Introduction To Thai Cuisines
Thailand is a Southeast Asian country, with Bangkok as its capital. It’s known for tropical beaches, opulent royal palaces, ancient ruins and ornate temples displaying figures of Buddha. Thailand is known throughout the world, especially for its food. Thai restaurants and foods can be found in almost every nation and are patronized by people who may never have set foot in Southeast Asia.
Why Thai cuisine is so special? Traditional Thai cuisine loosely falls into four categories: tom (boiled dishes), yam (spicy salads), tam (pounded foods), and gaeng (curries). Thai cooking places emphasis on lightly prepared dishes with strong aromatic components and a spicy edge. Thai cooking has unique taste, color, and texture, with influences from Asian neighbors, over the course of many centuries. The blending of these different cuisines have created something that is truly special.
While Thai food has a reputation for being very spicy but taste can varies depending on the region. Thai cuisine is more accurately described as five regional cuisines, corresponding to the five main regions of Thailand:
Bangkok: Cuisine of the Bangkok metropolitan area, with Teochew and Portuguese influences. In addition, as a capital city, Bangkok cuisine is sometimes influenced by more dedicated royal cuisine. Tastes and looks of food in Bangkok have changed somewhat over time as they have been influenced by other cuisines such as Asian, European or Western countries.
Central Thai: Cuisine of the flat and wet central rice-growing plains, site of the former Thai kingdoms of Sukhothai and Ayutthaya, and the Dvaravati culture of the Mon people from before the arrival of Siamese in the area. Coconut milk is one of major ingredients used in Central Thai cuisine.
Isan or Northeastern Thai: Cuisine of the more arid Khorat Plateau, similar in culture to Laos and also influenced by Khmer cuisine. The best-known ingredient is probably pla ra (fermented fish).
Northern Thai: Cuisine of the cooler valleys and forested mountains of the Thai highlands, once ruled by the former Lanna Kingdom and home of Lannaese, the majority of northern Thailand. This cuisine shares a lot of ingredients with Isan.
Southern Thai: Cuisine of the Kra Isthmus which is bordered on two sides by tropical seas, with its many islands and including the ethnic Malaysia, former Sultanate of Pattani in the deep south. Some food base on Hainanese and Cantonese influence.
Thai food was traditionally eaten with the hand while seated on mats or carpets on the floor or coffee table in upper middle class family, customs still found in the more traditional households. Today, however, most Thais eat with a fork, spoon or even chopsticks.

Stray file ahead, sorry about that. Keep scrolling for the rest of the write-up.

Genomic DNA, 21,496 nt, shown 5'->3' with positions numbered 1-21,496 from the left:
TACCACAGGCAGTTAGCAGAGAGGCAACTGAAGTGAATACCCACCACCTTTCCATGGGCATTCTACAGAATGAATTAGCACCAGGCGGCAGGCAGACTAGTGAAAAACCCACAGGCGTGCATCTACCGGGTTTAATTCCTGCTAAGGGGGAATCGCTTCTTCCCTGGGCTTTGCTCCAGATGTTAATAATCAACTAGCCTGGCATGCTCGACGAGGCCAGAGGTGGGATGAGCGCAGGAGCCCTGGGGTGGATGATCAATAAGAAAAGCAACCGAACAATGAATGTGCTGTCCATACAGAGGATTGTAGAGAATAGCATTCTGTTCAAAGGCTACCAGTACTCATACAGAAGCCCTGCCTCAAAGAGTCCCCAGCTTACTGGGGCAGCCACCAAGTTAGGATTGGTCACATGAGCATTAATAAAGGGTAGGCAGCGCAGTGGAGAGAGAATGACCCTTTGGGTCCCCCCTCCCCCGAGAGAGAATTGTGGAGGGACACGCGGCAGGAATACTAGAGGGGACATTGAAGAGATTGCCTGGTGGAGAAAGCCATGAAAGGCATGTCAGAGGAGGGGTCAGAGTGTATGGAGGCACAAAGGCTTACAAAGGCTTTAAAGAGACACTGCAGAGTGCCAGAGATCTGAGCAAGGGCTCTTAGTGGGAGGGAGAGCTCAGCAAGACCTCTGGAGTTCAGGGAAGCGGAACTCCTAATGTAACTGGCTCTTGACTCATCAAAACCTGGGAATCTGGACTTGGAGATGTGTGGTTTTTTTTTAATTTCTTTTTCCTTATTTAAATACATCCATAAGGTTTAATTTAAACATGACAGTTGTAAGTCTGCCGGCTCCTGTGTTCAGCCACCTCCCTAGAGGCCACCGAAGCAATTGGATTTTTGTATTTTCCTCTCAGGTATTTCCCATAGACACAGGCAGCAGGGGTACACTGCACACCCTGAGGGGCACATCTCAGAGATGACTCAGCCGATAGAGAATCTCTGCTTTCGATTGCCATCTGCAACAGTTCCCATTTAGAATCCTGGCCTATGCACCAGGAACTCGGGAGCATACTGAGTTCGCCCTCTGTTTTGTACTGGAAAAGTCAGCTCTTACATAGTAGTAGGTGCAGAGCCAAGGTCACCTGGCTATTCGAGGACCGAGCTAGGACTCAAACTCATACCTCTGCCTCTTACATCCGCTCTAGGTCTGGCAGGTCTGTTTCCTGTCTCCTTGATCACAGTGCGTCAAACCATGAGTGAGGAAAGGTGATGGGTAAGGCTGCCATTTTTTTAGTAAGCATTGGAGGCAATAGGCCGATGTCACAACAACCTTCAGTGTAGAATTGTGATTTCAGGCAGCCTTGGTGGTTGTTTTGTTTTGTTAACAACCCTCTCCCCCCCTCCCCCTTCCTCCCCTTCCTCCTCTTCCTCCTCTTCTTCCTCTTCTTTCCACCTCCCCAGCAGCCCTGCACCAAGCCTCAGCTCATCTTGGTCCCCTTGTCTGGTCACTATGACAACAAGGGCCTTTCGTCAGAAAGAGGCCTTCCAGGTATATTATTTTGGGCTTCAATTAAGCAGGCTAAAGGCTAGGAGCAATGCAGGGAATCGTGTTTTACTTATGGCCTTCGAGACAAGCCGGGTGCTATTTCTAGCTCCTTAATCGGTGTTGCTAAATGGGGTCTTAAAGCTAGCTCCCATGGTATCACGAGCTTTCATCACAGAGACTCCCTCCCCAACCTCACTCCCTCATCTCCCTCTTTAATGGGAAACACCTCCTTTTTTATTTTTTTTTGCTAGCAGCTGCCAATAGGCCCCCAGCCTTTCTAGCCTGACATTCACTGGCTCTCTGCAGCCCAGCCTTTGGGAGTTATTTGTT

Some common dishes for someone new to Thai food might be Pad Thai or Phad Thai – stir-fried rice noodle dish, typically made with rice noodles, spuds, chicken, beef or tofu, peanuts, a scrambled egg, and bean sprouts, and vegetables, Gai Pad Med Mamuang Himmapan – made with chicken fried with onions, cashews and mild red peppers, Gai Haw Bai Toey – seasoned chicken roasted in Pandan Leaves, Pad Namman Hoey – slices of beef cooked in oyster sauce, the famous Tom Yum Goong – mildly spicy, sweet and sour shrimp or chicken soup, and Khao Tom Mud – banana leaf sticky rice with coconut milk, sugar, and sweet black beans. These favorites are usually available in any proper Thai restaurant anywhere in the world.
In most Thai restaurants, diners will have access to a selection of Thai sauces (nam chim) and condiments, either brought to the table by wait staff or present at the table in small containers. These may include: phrik nam pla/nam pla phrik (fish sauce, lime juice, chopped chilies and garlic), dried chili flakes, sweet chili sauce, sliced chili peppers in rice vinegar, Sriracha sauce, and even sugar.
Thai food is known for its enthusiastic use of fresh (rather than dried) herbs and spices. Common flavors in Thai food come from garlic, galangal, coriander/cilantro, lemon grass, shallots, pepper, kaffir lime leaves, shrimp paste, fish sauce, and chilies. Palm sugar, made from the sap of certain Borassus palms, is used to sweeten dishes while lime and tamarind contribute sour notes. Meats used in Thai cuisine are usually pork and chicken, and also duck, beef, and water buffalo.
A wide range of insects are eaten in Thailand, especially in Isan and in the north. Many markets in Thailand sell deep-fried grasshoppers, spiders, crickets (ching rit), bee larvae, silkworm (non mai), ant eggs (khai mot) and termites. Edible insects, whole or in chili paste and as ingredients in fortified products, are common in Thailand. Some claim that Thailand is the world leader in edible insects. The UN Food and Agriculture Organization (FAO) estimates that there are about 20,000 cricket farms alone in 53 of Thailand’s 76 provinces.
Sweets may follow, but desserts are not as commonly ordered in Thailand as in the west. Thai sweets are generally made from some combination of rice, coconut and fresh fruits, but the variety is nothing short of amazing. Unfortunately, Thai sweets all do tend to taste a bit alike, and a better choice is a platter of fresh fruit. With its semi-tropical climate, Thailand has some kind of fruit always in season. Oranges are available year round, and Thai pineapples and mangoes are noted for being among the best in the world. Papayas, tangerines, bananas, and pomelos (sort of a sweet grapefruit) will also be available most of the year, along with more exotic and seasonal fruit such as rambutan, mangosteen, jackfruit, dragon fruit, guava, and durian.